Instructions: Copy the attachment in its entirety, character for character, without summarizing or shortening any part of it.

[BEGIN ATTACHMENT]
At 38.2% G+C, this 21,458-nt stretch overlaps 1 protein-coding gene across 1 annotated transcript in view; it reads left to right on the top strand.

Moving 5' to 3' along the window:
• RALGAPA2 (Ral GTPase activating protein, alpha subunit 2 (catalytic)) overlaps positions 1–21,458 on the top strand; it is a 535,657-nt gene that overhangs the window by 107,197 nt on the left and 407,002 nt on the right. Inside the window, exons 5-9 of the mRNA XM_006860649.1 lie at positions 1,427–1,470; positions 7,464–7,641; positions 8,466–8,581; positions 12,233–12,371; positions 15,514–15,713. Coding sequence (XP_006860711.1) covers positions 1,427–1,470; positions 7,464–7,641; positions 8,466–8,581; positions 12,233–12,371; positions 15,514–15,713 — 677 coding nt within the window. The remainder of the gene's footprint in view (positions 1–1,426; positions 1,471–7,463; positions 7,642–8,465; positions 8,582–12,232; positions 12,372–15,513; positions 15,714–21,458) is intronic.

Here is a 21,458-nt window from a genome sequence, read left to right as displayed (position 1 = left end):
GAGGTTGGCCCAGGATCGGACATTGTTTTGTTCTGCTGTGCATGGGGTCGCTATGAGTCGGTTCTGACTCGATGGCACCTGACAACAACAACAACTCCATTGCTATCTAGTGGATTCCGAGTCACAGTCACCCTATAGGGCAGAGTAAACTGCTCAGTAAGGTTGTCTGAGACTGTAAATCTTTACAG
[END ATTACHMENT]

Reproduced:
At 38.2% G+C, this 21,458-nt stretch overlaps 1 protein-coding gene across 1 annotated transcript in view; it reads left to right on the top strand.

Moving 5' to 3' along the window:
• RALGAPA2 (Ral GTPase activating protein, alpha subunit 2 (catalytic)) overlaps positions 1–21,458 on the top strand; it is a 535,657-nt gene that overhangs the window by 107,197 nt on the left and 407,002 nt on the right. Inside the window, exons 5-9 of the mRNA XM_006860649.1 lie at positions 1,427–1,470; positions 7,464–7,641; positions 8,466–8,581; positions 12,233–12,371; positions 15,514–15,713. Coding sequence (XP_006860711.1) covers positions 1,427–1,470; positions 7,464–7,641; positions 8,466–8,581; positions 12,233–12,371; positions 15,514–15,713 — 677 coding nt within the window. The remainder of the gene's footprint in view (positions 1–1,426; positions 1,471–7,463; positions 7,642–8,465; positions 8,582–12,232; positions 12,372–15,513; positions 15,714–21,458) is intronic.

Here is a 21,458-nt window from a genome sequence, read left to right as displayed (position 1 = left end):
GAGGTTGGCCCAGGATCGGACATTGTTTTGTTCTGCTGTGCATGGGGTCGCTATGAGTCGGTTCTGACTCGATGGCACCTGACAACAACAACAACTCCATTGCTATCTAGTGGATTCCGAGTCACAGTCACCCTATAGGGCAGAGTAAACTGCTCAGTAAGGTTGTCTGAGACTGTAAATCTTTACAG